In computing, kexec (coming from kernel execution, derived from the Unix/Linux kernel call exec) is a mechanism of the Linux kernel that allows "live" booting of a new kernel "over" the currently running kernel. Essentially, kexec skips the bootloader stage (hardware initialization phase by the system firmware, BIOS or UEFI) and directly loads the new kernel into memory, where it starts executing immediately. This avoids the long times associated with a full reboot, and can help systems to meet high-availability requirements by minimizing downtime.
While feasible, implementing a mechanism such as kexec raises two major challenges:
- Memory of the currently running kernel is overwritten by the new kernel, while the old one is still executing.
- The new kernel will usually expect all physical devices to be in a well-defined state, as they are after a system reboot, when the BIOS, UEFI or system firmware resets them to a "sane" state. Bypassing a real reboot may leave devices in an unknown state, and the new kernel will have to recover from that.
There are security concerns associated with the kexec mechanism, as basically anything can be loaded and executed that way, due to the fact that new kernel to be executed is not required to be signed. In other words, despite a robust in-kernel mechanism for ensuring that only signed Linux kernel modules can be inserted into the running kernel, root user can still load arbitrary code via kexec and execute it.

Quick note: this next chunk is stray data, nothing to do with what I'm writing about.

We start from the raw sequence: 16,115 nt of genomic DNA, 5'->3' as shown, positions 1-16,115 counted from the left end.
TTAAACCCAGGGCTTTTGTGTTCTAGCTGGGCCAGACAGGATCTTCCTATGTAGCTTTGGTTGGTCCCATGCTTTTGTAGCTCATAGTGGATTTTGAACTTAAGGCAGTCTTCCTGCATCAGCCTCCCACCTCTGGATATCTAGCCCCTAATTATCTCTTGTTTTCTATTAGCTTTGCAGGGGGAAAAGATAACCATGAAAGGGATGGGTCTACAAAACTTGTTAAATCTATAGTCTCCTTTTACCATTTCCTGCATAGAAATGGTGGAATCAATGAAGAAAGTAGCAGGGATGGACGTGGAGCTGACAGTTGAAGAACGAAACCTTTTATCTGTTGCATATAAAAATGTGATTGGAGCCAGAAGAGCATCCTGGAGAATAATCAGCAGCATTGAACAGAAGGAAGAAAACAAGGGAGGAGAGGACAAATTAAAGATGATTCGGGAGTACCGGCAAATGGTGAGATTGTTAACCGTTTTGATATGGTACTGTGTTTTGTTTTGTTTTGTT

- Hariprasad Nellitheertha (2004-05-04). "Reboot Linux faster using kexec". IBM. Archived from the original on 2013-01-21. Retrieved 2013-12-05.
- David Pendell (2008-08-16). "Reboot like a racecar with kexec". linux.com. Retrieved 2013-12-05.
- Matthew Garrett (2013-12-03). "Subverting security with kexec". dreamwidth.org. Retrieved 2013-12-05.
- Kees Cook (2013-12-10). "Live patching the kernel". outflux.net. Retrieved 2013-12-12.
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